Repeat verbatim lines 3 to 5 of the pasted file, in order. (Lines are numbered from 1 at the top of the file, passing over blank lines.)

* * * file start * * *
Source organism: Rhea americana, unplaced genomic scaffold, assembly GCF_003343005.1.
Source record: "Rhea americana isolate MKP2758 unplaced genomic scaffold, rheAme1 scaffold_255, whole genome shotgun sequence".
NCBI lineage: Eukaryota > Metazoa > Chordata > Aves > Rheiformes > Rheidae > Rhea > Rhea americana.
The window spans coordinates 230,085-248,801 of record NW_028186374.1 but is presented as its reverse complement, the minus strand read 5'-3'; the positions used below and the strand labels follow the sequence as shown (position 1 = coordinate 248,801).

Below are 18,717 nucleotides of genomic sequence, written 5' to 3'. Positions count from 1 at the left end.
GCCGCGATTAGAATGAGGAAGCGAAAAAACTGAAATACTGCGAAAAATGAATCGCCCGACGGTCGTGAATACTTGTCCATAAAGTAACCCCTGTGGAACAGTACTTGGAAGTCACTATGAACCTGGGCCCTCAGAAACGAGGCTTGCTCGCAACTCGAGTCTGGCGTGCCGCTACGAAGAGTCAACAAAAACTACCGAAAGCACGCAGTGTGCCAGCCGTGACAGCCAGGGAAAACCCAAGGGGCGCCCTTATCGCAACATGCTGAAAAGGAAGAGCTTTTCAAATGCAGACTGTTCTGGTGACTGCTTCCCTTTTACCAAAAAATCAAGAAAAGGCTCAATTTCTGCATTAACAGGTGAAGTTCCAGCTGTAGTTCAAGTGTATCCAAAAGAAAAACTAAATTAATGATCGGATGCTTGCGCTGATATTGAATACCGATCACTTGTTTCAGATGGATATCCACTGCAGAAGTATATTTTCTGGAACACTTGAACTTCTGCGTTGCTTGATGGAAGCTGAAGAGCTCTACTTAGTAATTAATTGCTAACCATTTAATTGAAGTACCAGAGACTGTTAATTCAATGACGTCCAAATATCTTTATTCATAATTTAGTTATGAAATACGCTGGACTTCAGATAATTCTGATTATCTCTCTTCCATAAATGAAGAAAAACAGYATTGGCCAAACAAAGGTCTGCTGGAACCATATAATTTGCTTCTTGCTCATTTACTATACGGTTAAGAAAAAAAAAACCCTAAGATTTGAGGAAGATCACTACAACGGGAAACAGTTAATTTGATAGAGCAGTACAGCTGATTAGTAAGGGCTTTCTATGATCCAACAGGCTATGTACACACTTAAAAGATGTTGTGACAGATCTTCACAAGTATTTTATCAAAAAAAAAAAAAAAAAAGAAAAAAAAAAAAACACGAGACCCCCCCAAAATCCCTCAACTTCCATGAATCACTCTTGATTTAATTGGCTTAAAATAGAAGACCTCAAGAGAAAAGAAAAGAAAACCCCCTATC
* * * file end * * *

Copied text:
NCBI lineage: Eukaryota > Metazoa > Chordata > Aves > Rheiformes > Rheidae > Rhea > Rhea americana.
The window spans coordinates 230,085-248,801 of record NW_028186374.1 but is presented as its reverse complement, the minus strand read 5'-3'; the positions used below and the strand labels follow the sequence as shown (position 1 = coordinate 248,801).

Below are 18,717 nucleotides of genomic sequence, written 5' to 3'. Positions count from 1 at the left end.